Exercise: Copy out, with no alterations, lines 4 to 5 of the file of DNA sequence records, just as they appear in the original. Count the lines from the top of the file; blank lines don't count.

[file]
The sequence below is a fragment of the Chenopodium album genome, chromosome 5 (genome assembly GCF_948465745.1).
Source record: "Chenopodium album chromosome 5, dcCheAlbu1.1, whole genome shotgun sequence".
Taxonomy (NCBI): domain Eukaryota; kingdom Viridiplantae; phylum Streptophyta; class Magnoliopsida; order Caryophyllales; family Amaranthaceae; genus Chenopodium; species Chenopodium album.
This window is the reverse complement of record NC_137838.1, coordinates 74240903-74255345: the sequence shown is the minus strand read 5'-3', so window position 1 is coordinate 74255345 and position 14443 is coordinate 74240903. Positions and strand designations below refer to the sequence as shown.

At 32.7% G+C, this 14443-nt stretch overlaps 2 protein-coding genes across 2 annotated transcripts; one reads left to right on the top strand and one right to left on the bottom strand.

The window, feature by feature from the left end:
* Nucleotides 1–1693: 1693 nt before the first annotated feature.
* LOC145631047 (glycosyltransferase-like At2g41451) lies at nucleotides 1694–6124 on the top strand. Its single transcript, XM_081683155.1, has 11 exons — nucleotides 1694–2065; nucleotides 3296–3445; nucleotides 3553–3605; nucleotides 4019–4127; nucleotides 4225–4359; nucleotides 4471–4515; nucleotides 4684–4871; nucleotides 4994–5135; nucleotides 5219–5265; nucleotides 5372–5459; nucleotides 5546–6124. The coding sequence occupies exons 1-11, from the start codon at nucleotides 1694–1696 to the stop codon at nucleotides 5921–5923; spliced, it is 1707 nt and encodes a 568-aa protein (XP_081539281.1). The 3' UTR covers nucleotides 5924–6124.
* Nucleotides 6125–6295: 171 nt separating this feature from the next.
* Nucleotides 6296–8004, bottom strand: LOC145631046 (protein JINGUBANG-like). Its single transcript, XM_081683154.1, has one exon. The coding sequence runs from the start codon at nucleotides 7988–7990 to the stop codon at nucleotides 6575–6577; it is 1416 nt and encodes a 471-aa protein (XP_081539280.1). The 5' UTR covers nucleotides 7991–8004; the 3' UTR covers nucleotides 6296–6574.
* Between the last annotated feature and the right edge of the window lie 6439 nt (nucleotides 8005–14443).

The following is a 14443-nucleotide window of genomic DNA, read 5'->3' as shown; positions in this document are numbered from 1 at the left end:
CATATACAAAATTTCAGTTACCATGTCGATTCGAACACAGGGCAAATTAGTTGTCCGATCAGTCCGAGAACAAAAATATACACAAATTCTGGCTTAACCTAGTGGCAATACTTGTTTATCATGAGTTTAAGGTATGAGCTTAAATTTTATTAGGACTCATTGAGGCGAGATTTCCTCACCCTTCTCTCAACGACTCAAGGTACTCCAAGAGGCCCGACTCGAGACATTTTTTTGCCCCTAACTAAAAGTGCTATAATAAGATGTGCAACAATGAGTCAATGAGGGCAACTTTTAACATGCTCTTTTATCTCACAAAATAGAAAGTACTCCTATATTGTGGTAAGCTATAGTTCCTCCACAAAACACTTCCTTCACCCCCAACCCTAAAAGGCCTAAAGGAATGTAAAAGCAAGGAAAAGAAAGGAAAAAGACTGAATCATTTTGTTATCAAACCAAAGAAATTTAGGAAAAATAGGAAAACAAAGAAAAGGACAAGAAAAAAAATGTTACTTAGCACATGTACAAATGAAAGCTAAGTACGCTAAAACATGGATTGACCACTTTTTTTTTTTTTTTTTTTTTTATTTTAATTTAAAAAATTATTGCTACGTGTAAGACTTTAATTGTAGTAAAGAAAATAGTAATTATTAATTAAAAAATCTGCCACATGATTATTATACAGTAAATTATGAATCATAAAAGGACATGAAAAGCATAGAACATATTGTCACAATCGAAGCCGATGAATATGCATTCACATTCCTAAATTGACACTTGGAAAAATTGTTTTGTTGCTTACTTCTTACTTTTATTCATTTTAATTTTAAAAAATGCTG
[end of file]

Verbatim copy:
This window is the reverse complement of record NC_137838.1, coordinates 74240903-74255345: the sequence shown is the minus strand read 5'-3', so window position 1 is coordinate 74255345 and position 14443 is coordinate 74240903. Positions and strand designations below refer to the sequence as shown.

At 32.7% G+C, this 14443-nt stretch overlaps 2 protein-coding genes across 2 annotated transcripts; one reads left to right on the top strand and one right to left on the bottom strand.